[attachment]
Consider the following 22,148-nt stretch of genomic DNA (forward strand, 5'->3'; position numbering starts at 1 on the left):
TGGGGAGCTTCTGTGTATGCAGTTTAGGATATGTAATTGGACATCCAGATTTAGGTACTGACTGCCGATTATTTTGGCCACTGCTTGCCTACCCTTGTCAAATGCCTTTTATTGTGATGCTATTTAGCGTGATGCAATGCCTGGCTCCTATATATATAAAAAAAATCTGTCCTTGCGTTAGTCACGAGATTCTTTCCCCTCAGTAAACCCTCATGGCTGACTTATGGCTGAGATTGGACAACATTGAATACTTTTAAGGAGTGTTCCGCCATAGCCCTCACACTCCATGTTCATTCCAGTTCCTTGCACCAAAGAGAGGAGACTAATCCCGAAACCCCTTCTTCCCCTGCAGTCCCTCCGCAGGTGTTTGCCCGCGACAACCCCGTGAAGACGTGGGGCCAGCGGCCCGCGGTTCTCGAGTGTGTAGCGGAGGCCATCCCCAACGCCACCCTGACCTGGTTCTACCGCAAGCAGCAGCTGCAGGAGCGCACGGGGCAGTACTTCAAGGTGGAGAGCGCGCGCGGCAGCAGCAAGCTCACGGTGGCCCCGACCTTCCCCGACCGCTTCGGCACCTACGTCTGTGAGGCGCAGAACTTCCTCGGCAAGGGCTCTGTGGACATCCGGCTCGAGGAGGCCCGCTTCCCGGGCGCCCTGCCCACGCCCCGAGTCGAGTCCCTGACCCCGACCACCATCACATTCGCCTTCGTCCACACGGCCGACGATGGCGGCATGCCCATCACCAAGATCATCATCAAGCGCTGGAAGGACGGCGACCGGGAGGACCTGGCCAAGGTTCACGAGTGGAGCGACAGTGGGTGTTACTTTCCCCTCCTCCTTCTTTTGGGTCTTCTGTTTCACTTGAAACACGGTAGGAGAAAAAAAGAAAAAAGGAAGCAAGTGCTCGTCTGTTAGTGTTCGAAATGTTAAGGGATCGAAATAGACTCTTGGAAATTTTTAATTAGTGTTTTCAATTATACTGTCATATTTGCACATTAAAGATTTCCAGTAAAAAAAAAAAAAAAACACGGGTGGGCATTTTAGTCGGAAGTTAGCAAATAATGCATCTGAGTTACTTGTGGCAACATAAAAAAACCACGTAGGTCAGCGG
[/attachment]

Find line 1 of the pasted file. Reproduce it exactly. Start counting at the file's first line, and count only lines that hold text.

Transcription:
Consider the following 22,148-nt stretch of genomic DNA (forward strand, 5'->3'; position numbering starts at 1 on the left):